Cisco's Dynamic Trunking Protocol can facilitate the automatic creation of trunks between two switches. When two connected ports are configured in dynamic mode, and at least one of the ports is configured as desirable, the two switches will negotiate the formation of a trunk across the link. DTP isn't to be confused with VLAN Trunking Protocol (VTP), although the VTP domain does come into play.
DTP on the wire is pretty simple, essentially only advertising the VTP domain, the status of the interface, and it's DTP type. These packets are transmitted in the native (or access) VLAN every 60 seconds both natively and with ISL encapsulation (tagged as VLAN 1) when DTP is enabled.
DTP is enabled by default on all modern Cisco switches. But a responsible network engineer has to ask himself, "why?" Do you really want switches to form trunks on their own? I certainly don't, for several reasons.
First, it's simply bad design; trunks should be present where they were intended, and only where they were intended. Second, leaving switch ports set to dynamic mode is a gaping security hole. If all it takes is the right DTP packet to form a trunk from an access port, an intruder can easily inject traffic into whatever VLANs are allowed on the port (by default, all of them). Fortunately, these two issues can be resolved by configuring a static switchport mode, either "access" or "trunk", as best practice dictates.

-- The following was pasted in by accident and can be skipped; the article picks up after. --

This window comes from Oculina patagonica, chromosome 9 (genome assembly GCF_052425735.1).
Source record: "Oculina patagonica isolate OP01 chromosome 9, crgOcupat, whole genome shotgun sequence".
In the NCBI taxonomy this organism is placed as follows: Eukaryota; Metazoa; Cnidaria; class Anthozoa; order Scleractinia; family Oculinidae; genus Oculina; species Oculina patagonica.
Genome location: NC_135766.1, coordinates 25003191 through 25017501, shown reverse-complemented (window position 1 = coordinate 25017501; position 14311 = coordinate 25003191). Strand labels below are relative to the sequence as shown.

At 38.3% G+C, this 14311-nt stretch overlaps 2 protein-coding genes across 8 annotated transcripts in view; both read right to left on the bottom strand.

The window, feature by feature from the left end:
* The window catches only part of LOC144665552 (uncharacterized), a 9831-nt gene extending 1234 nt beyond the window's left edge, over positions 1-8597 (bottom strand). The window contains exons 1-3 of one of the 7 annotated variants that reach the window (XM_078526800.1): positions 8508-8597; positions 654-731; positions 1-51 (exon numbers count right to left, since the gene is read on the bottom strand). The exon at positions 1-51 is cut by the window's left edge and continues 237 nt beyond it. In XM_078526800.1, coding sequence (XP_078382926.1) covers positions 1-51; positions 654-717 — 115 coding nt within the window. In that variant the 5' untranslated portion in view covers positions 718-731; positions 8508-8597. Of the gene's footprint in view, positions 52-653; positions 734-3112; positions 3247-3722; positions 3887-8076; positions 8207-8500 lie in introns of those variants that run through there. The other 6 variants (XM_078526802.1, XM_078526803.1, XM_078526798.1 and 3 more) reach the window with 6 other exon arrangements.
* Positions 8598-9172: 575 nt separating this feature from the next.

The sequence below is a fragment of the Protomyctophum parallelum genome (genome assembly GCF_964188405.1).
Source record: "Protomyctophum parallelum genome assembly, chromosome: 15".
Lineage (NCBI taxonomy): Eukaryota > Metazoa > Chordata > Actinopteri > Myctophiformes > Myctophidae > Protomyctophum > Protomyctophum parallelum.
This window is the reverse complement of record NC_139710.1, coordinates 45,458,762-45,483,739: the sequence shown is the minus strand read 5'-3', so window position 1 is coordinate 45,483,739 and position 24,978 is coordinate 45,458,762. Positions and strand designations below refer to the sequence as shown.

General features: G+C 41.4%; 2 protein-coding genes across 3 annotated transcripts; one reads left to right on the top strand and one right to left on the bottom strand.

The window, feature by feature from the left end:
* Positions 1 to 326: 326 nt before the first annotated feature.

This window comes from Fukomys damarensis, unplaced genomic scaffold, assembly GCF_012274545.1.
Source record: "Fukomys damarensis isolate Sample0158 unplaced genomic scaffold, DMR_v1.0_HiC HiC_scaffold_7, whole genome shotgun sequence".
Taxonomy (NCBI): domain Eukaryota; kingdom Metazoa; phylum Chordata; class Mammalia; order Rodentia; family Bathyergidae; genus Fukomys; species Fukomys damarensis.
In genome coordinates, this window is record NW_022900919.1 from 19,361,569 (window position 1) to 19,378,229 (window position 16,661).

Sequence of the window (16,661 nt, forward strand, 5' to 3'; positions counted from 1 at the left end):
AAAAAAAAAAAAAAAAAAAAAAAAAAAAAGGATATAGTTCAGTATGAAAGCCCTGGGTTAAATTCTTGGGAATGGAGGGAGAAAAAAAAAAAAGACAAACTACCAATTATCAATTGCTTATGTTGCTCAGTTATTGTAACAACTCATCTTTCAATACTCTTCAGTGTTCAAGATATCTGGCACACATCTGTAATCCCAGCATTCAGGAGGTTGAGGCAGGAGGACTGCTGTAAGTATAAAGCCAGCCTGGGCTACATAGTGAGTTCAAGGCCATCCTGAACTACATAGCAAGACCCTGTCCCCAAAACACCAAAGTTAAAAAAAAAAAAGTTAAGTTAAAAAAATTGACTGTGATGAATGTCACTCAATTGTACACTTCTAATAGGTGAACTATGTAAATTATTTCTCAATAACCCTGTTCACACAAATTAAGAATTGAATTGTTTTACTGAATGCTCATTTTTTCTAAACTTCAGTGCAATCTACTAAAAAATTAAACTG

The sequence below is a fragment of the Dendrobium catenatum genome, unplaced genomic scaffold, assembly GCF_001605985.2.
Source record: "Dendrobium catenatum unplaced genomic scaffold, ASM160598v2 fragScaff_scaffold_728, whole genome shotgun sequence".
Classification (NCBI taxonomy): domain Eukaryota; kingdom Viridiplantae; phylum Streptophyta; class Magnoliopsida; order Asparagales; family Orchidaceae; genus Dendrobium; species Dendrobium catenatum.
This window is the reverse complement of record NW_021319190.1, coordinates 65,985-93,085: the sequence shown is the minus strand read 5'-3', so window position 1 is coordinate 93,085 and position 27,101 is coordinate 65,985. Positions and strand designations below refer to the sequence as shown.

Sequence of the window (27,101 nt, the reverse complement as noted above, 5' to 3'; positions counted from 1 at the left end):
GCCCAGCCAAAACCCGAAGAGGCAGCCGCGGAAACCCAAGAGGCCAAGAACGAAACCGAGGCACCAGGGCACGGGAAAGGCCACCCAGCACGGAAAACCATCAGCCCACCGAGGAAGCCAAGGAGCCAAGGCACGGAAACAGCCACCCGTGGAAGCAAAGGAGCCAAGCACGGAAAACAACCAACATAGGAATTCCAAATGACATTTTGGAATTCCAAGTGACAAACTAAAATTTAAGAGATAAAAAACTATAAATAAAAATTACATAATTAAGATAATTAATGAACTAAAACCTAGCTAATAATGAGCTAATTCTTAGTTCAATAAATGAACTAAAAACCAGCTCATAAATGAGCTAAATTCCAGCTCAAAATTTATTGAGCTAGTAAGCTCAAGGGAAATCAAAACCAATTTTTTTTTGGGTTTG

Switch(config-if)# switchport mode access Switch(config-if)# switchport access vlan 10 Switch(config-if)# switchport mode trunk Switch(config-if)# switchport trunk encapsulation dot1q
However, even when a port is statically configured in such a manner, DTP is still active on the port. If you've ever attempted to setup a trunk between two switches in different VTP domains and received the following error, you can thank DTP:
%DTP-5-DOMAINMISMATCH: Unable to perform trunk negotiation on port Fa0/1 because of VTP domain mismatch.
Recall that DTP advertisements include the VTP domain name. A switch won't form a trunk on a DTP-enabled port to a switch advertising a different VTP domain, even if the ports are manually configured in trunking mode. Nice, eh? Fortunately we can kill DTP once and for all with the
switchport nonegotiate command on the interface.
Switch(config-if)# switchport nonegotiate
This configuration prevents DTP packets from being sent, effectively disabling trunk negotiation and evaluation of the VTP domain.